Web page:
Improving Access to Health Services in Ghana through Evidence-Based Health Worker Training

This content was originally posted by AIM.

The AIM Initiative has received an 18-month grant from the Coalition for Operational Research on Neglected Tropical Diseases (COR-NTD) to study and improve access to morbidity management and disability prevention services for people affected by lymphatic filariasis (LF) in two regions of Ghana. AIM implements this project through the Ghana Health Service as part of AIM’s approach to build governments’ capacity and ensure that marginalized populations have access to care. 

LF is a debilitating neglected tropical disease (NTD) which leads to disfigurement and eventual disability, impacting the affected person’s ability to work or access services, as well as her or his social inclusion. Taken together, these factors negatively impact affected individuals and their families, both socially and economically. LF is endemic in Ghana, with the disease being present in 8 of its 10 regions.

In the first stage of the grant, AIM supported a study in Ghana’s Upper East and Upper West regions. The study collected responses from communities, health workers, and people affected by LF, yielding key insights about quality of life, access to care and morbidity management and disability prevention (MMDP) measures. The implementation of a LF morbidity management (MM) program in the Upper East region appears to positively affect those suffering from LF. For example, self-care practices, like daily washing of affected limbs with soap and water, were more prevalent in the Upper East (52%) region than the Upper West (18%). Other insights included:

  • Health systems in endemic areas lack MM capacity;
  • Most health workers lack MM training;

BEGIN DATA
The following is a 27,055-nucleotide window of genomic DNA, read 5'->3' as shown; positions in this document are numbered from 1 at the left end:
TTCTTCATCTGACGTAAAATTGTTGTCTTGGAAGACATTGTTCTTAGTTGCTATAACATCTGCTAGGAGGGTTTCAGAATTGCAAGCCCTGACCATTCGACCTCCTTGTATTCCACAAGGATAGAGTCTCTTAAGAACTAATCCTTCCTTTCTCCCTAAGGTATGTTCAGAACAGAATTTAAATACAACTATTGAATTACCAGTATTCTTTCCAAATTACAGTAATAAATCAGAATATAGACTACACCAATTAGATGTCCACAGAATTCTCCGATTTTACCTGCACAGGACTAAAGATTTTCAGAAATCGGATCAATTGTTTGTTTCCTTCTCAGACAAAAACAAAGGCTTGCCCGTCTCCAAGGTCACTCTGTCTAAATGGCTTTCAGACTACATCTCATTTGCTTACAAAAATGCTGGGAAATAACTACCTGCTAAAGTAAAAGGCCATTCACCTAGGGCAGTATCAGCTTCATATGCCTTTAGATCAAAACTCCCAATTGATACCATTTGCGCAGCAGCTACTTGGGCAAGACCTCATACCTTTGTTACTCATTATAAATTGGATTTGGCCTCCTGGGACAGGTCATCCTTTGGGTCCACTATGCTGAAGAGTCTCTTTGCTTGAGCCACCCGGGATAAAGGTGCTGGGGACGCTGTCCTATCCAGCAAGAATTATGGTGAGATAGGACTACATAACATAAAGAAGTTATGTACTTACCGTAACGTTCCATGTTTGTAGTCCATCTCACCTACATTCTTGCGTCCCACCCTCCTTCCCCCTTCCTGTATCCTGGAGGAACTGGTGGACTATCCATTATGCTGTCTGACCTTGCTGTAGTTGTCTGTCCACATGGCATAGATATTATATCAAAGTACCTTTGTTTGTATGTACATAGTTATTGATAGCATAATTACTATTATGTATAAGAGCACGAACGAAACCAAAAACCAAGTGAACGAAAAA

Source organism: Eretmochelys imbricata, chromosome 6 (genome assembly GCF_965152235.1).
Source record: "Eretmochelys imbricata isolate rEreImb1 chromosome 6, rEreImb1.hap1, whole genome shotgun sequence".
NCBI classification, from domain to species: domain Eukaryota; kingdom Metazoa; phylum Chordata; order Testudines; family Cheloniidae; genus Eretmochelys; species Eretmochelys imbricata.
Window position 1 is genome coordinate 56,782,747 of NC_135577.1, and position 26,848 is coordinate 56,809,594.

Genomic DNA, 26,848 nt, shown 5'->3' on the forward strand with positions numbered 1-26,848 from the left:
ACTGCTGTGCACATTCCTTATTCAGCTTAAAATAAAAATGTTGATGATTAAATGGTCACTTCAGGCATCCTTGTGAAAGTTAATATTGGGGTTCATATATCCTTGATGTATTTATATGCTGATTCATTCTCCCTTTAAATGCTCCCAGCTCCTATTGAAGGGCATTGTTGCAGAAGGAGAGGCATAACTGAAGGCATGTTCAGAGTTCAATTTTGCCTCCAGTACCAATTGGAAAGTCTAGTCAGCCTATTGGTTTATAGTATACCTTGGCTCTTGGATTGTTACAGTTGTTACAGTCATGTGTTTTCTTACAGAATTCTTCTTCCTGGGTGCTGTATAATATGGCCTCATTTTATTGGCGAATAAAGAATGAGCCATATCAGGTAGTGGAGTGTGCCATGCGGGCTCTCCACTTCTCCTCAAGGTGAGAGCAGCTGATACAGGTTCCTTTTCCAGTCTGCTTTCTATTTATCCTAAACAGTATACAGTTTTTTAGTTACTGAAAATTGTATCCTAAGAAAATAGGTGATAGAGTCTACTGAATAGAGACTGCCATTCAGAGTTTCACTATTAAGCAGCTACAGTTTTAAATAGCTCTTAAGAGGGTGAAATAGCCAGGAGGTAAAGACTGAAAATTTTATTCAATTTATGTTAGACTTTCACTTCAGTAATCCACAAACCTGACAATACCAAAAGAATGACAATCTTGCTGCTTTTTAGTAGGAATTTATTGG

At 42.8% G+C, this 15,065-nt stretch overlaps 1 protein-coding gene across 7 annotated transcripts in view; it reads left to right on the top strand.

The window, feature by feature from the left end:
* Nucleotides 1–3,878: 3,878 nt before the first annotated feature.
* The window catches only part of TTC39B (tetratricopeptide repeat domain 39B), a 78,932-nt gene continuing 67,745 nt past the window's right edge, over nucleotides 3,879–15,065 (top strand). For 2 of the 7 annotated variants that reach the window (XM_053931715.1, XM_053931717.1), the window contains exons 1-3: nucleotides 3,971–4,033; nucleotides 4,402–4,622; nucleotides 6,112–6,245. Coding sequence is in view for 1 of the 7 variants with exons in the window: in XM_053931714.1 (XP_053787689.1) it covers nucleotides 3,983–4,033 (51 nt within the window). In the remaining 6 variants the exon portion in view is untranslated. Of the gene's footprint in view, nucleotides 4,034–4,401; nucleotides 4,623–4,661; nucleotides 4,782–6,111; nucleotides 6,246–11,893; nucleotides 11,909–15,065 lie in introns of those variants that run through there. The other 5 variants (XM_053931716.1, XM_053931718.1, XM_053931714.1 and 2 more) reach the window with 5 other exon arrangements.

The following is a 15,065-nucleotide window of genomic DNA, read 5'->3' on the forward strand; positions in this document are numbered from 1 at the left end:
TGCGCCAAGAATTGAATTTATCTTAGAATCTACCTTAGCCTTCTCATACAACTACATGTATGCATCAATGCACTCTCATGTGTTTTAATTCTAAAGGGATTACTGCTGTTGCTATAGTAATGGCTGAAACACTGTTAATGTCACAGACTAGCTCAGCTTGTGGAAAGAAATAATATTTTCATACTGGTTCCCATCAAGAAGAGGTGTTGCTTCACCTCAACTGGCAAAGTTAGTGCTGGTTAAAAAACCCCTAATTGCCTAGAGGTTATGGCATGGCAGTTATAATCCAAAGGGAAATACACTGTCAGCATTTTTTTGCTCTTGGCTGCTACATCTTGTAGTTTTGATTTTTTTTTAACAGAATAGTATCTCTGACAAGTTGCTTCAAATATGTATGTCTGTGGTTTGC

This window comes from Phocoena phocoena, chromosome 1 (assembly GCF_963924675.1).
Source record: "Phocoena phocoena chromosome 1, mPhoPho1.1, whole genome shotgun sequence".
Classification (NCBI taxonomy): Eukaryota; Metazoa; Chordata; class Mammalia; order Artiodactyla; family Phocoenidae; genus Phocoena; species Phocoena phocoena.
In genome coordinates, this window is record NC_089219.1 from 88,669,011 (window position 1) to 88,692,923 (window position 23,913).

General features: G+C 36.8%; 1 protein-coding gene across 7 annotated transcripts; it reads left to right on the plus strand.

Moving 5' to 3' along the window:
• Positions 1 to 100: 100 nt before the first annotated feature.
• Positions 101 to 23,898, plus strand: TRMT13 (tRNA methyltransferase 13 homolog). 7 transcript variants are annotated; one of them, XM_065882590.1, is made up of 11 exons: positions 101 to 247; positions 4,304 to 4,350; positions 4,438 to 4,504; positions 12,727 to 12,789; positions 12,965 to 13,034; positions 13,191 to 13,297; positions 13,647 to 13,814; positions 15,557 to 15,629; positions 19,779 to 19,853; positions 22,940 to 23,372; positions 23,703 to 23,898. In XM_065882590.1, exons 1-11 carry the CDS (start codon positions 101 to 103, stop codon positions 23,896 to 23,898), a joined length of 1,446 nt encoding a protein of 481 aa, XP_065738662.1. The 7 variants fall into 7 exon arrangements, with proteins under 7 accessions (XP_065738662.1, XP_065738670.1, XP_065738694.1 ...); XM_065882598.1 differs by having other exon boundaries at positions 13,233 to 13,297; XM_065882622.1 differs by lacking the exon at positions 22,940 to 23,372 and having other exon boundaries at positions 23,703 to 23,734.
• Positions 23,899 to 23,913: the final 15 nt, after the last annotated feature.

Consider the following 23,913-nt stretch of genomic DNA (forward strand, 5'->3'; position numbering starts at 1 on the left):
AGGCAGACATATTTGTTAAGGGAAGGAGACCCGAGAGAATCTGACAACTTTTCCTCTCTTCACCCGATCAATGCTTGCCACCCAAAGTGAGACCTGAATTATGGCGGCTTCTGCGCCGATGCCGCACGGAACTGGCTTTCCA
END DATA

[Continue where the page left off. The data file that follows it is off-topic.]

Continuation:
• Stigma, cost, mobility, and distrust of medical efficacy deter people suffering from LF from seeking health services, even when service is accessible. 

 To address these findings, the AIM project is exploring the effectiveness of training more than 60 community and district health workers and people affected by LF in the Upper West Region. The training encompasses disability prevention, self-care, and ways to care for others. Health workers in the project concentrate on MMDP measures against LF. Training health workers addresses the insights from the study by increasing capacity and training, and enabling increased interaction with people affected. 

As part of this project, AIM staff recently created a series of information, education, and communication (IEC) materials illustrating instructions for self-care practices. Materials like these are critical tools for local health workers and people affected by LF. 

 

This collaboration with COR-NTD will result in more effective training techniques for health workers, enabling Ghana’s health system to better identify and serve people with NTDs. The AIM Initiative pursues projects like this one to facilitate better access to quality health services for vulnerable and marginalized people, bringing local and global communities that much closer to achieving Universal Health Coverage.